Some people, such as YIMBYs, advocate building lots more housing in San Francisco. Their basic argument is:
Housing in SF is the priciest in the country, with the average one bedroom apartment renting for over $3,000 per month (compared to the nationwide average of $1,200.)
The main reason rents are so high is because the supply of housing has been artificially restricted — new developments are constantly getting blocked by land use regulations and neighborhood associations. Meanwhile, demand to live in SF continues to rise. And since supply is not keeping pace, rents go up, as a growing number of would-be tenants outbid each other for the limited housing available.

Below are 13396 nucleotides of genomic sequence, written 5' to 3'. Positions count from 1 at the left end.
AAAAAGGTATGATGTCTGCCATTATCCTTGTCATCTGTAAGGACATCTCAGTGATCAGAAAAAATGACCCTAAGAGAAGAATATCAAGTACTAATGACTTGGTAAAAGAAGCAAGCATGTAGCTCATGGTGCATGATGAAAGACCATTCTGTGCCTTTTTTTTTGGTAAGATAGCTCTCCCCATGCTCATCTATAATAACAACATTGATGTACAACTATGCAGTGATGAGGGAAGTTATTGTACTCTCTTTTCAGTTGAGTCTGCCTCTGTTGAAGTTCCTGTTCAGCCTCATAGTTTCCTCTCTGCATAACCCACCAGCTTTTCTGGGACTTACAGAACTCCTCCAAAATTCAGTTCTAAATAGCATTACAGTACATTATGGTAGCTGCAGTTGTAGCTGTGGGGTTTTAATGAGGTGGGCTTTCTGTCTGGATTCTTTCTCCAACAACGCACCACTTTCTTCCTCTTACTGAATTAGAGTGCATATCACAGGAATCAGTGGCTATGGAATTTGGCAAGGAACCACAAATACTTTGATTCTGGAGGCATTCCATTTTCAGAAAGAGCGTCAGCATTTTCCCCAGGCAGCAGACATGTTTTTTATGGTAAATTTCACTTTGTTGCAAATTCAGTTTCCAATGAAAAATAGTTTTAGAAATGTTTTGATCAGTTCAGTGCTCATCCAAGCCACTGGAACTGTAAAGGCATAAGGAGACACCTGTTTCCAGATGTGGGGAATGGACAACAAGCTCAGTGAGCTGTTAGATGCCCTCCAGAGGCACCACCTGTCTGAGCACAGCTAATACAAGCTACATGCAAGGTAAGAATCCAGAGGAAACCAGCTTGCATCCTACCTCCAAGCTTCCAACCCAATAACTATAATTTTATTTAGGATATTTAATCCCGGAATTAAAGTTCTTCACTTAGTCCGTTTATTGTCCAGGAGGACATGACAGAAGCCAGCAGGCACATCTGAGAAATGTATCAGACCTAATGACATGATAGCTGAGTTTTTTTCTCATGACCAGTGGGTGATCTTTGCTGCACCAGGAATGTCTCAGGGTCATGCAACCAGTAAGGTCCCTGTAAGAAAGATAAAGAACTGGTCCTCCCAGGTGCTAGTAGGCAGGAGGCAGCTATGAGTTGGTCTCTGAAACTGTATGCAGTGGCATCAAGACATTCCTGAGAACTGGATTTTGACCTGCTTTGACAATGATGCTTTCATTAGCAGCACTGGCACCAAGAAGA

Therefore, it’s important that we find a way to increase the rate at which we’re building new housing in SF, or it will be a city in which only the rich can afford to live.
I’ve been trying to understand why others are critical of this argument. I think there are three main areas of disagreement between what I’ll call the advocates and the critics, and I’ll briefly explain each in turn. (Note that I’m trying to present the strongest version of each argument, which may be different from the most common version.)… (more)